Why education still matters
Several recent events point out the contradictions facing education in the state’s largest city
The educational system of the state’s largest city may not be on the radar screen of many debating New Hampshire’s critical needs and public policy issues. It should be, because the needs of education, especially in urban areas, is critical to the future of the state and country.
Several recent events point out contradictions in Manchester’s education system.
First, the current year’s budget cycle and the fact that Manchester’s ill-advised adoption of a “tax cap” provision have boxed in the budget drafters, the school board and board of mayor and aldermen.
While the superintendent of schools has submitted a “needs budget,” Mayor Ted Gatsas, while running for governor, has proposed a budget substantially smaller than the one requested. His budget fits under the tax cap, and he claims it is adequate to the needs of Manchester’s schools, while the school district points out that it will result in staff layoffs and the inability to provide needed improvements.
At the same time, the school district faces the thorny issue of redistricting, with increased numbers of students in the elementary and middle schools and decreased numbers in the high schools.
On the positive side, recent fundraising events for City Year New Hampshire and Breakthrough Manchester highlight creative, not-for-profit efforts to help those in Manchester schools.
Breakthrough Manchester, formerly Summerbridge, an effort sponsored by Derryfield School, has announced a new, expanded program in cooperation with Southern NH University.
Becky Berk, Breakthrough’s talented executive director, hosted an April 20 breakfast at SNHU that reminded those in attendance of the program’s efforts, which for 25 years have helped students in the 7th-9th grades who show great promise attend a program for six weeks each summer and a year-round program to keep them interested in and prepared for college. They are usually the first members of their families to do so.
The expanded program will make it a six-year model with SNHU sponsoring the extension into high school.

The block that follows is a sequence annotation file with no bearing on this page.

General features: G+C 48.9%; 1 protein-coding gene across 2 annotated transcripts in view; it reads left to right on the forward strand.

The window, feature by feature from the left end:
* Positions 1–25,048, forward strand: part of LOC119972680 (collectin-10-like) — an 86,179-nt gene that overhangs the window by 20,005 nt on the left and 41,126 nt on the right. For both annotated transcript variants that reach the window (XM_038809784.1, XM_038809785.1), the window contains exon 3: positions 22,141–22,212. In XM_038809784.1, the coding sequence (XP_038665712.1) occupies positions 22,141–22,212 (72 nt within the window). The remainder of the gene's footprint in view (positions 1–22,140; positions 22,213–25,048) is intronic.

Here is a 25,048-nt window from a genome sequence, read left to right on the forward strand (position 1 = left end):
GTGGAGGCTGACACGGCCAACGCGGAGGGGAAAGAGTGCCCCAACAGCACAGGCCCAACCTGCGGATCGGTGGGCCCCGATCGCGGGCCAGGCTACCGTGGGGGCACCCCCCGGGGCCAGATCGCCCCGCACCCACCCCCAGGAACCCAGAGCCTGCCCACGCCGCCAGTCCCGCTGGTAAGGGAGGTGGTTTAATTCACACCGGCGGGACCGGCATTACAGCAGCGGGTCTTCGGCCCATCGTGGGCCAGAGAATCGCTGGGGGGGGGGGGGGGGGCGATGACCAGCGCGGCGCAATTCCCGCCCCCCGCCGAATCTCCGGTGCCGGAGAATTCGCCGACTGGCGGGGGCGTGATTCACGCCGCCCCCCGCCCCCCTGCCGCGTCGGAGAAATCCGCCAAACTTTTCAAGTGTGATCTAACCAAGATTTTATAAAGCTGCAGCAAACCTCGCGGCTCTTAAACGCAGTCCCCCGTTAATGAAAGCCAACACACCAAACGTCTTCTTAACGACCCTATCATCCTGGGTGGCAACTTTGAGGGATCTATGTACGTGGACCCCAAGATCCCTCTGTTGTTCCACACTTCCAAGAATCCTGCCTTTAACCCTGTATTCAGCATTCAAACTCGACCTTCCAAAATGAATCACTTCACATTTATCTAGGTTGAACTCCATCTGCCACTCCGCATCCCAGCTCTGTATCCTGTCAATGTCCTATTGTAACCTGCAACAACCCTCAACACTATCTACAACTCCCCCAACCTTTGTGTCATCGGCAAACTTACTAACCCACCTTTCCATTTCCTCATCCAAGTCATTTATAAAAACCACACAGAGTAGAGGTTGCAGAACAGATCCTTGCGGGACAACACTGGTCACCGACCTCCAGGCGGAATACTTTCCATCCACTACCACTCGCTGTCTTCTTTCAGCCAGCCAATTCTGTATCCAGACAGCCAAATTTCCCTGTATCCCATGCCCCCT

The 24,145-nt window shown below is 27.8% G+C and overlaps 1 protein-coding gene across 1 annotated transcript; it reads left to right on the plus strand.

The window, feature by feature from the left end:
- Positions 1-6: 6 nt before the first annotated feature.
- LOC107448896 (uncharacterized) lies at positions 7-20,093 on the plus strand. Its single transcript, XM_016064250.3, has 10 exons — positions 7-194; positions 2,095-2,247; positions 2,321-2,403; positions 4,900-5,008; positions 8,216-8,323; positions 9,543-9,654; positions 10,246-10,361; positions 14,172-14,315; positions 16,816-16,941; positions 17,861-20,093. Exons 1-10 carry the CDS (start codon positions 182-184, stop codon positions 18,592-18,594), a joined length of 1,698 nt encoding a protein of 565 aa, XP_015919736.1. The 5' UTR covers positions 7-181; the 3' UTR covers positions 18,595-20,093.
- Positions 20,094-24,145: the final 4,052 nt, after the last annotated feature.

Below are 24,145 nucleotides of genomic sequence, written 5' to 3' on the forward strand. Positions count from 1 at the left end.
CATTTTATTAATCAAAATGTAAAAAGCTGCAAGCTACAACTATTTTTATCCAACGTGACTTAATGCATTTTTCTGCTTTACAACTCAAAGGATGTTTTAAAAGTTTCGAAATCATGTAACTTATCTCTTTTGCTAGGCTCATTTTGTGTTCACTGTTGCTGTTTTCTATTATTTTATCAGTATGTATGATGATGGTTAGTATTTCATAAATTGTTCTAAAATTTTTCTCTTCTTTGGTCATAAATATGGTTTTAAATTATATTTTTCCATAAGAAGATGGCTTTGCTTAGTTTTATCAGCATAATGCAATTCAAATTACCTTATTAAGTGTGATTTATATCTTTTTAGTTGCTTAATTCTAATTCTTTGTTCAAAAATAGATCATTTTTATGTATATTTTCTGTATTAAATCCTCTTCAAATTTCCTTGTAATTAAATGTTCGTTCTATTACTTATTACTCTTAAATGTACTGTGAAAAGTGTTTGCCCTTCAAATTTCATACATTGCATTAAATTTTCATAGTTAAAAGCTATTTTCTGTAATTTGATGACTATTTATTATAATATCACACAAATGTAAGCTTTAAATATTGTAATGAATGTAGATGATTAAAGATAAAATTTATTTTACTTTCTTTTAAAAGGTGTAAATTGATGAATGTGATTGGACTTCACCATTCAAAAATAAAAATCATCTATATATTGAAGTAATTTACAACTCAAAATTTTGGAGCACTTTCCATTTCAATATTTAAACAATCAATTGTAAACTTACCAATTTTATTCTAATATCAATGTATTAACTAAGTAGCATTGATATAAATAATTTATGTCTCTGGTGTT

There is no cost to the families or the Manchester School District, although, as pointed out at the breakfast, the program is not “free,” as students and families commit to working hard, foregoing summer vacations during the six-week session in the summer for the three years – a substantial investment by them. The program is led by college and high school students as teachers and has about eight per class.
City Year New Hampshire held its gala in New Castle the night before Easter. City Year volunteers, taking a year off, all work in Manchester schools, mentoring and helping elementary school students stay on track and achieve where they otherwise might not. This provides tremendous help to the Manchester School District by providing resources not covered in the budget.
At the City Year event, Harvard professor Robert Putnam, a New Hampshire resident, spoke on the theme of his most recent book, “Our Kids: The American Dream in Crisis.”
Putnam described his hometown in Ohio, where students from all social strata previously had gone to school together and now live in enclaves, with the wealthy having tremendous educational opportunities and the others lacking those opportunities in substandard public schools, which charge for extracurricular activities, music, arts, sports and other things previously taken for granted.
Following Putnam’s remarks, retired National Guard Adjutant Gen. Kenneth Clark, one of the state’s true leaders spoke. He startled many when he said, in essence, that those in the room who live in Bedford should reflect on Putnam’s words as they consider what has happened to their community and its students who now attend the rather homogeneous Bedford High School and not Manchester High School West, where they added so much to the student body and received so much by the opportunity to go to school with those from the West Manchester community.
The Bedford/West issue and the withdrawal from Manchester schools of other tuition students from Hooksett, Auburn and Candia is not a simple matter. While a tuition agreement benefiting everyone was negotiated under the administration of former Mayor Bob Baines, subsequent city administrations and the presence of the tax cap, along with the failure of the sending districts to enforce the terms of the contract, meant that it and its promise were abandoned, seemingly by all the parties, resulting in a lost opportunity.
The failure to fund Manchester schools also points out the issue raised in the 1990s by the Supreme Court’s Claremont decisions, which said that the New Hampshire funding system creates significant disparities in New Hampshire. The failure of the state to abide by the Claremont decisions and remedy the problem adds complexity to the issue and should bring issues of state funding methodology into question.
We should require those running for governor to address these educational issues.
Brad Cook, a shareholder in the Manchester law firm of Sheehan Phinney Bass + Green, heads its government relations and estate planning groups.